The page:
QTextStream outStream(stdout);
        QTextStream errStream(stderr);
        return doItAll(outStream, errStream); //terrific name, I know
    }
    

    mainwindow.cpp

    #include "textbrowserstream.h"
    MainWindow::MainWindow(QWidget *parent)
        : QMainWindow(parent), ui(new Ui::MainWindow) {
        ui->setupUi(this);
    }
    
    MainWindow::~MainWindow() {
        delete ui;
    }
    
    void MainWindow::on_buttonBox_accepted() {
        TextBrowserStream outStream(*ui->statusTextBrowser, Qt::GlobalColor::black);
        TextBrowserStream errStream(*ui->statusTextBrowser, Qt::GlobalColor::red);
        QString const HelloCpp = "Hello C++";
        outStream << HelloCpp << endl;  // Will appear in statusTextBrowser
        doItAll(outStream, errStream);
    }
    

    doitall.cpp

    #include "textbrowserstream.h"
    int doItAll(QTextStream &outStream, QTextStream &errStream) {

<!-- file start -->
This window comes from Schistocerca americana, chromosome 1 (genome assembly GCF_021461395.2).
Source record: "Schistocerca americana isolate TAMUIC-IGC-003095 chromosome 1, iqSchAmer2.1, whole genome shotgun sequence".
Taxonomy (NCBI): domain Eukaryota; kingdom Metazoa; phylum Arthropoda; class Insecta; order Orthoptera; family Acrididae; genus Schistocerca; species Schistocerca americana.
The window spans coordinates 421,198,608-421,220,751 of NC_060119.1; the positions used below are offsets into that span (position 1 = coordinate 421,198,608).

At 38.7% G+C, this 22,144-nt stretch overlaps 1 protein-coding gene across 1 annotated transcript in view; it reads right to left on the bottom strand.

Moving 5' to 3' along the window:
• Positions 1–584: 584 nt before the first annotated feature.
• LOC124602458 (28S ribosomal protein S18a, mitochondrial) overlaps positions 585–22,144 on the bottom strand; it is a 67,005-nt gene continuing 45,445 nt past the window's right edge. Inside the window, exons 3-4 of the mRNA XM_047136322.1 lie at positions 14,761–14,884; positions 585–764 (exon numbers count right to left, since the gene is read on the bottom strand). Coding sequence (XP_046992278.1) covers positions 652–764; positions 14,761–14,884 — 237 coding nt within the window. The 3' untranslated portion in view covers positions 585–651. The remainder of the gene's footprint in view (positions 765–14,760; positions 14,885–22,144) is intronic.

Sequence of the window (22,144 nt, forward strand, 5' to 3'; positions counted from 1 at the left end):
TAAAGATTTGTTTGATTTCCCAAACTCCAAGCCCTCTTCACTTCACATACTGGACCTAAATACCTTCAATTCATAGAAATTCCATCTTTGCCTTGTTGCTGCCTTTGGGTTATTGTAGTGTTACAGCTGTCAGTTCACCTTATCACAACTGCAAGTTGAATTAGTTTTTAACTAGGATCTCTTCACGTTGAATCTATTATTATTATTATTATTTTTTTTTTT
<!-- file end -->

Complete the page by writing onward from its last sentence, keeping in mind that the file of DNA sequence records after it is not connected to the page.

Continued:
QString const HelloQt = "Hello Qt";
        outStream << HelloQt << endl;
        // When called by mainConsole, will send "Hello Qt" to stdout, as intended  
        // When called by MainWindow, will send "QTextStream: No device" to stderr (!)
        return 0;
    }
    

    textbrowserstream.h

    This one is an unedited copy-pasta from my code, since this is where I am struggling.

    #ifndef TEXTBROWSERSTREAM_H
    #define TEXTBROWSERSTREAM_H
    
    #include <QWidget>
    #include <QTextStream>
    #include <QTextBrowser>
    #include <QColor>
    
    class TextBrowserStream : public QTextStream
    {
        QTextBrowser &browser;
        QColor const &color;
    
    public:
        TextBrowserStream(QTextBrowser &browser,
                          QColor const &color = Qt::GlobalColor::black)
            : browser(browser), color(color)
        {
        }
    
        // Based on gregseth's answer at https://stackoverflow.com/a/2351479
        TextBrowserStream &operator<<(QString const &string)
        {
            browser.setTextColor(color);
            browser.append(string);
    
            return *this;
        }
    };
    
    #endif // TEXTBROWSERSTREAM_H
    
    

    Final Notes

    • My code compiles, and my app outputs correct results both in console and GUI. The current issue is strictly a matter of communicating progress or errors to the user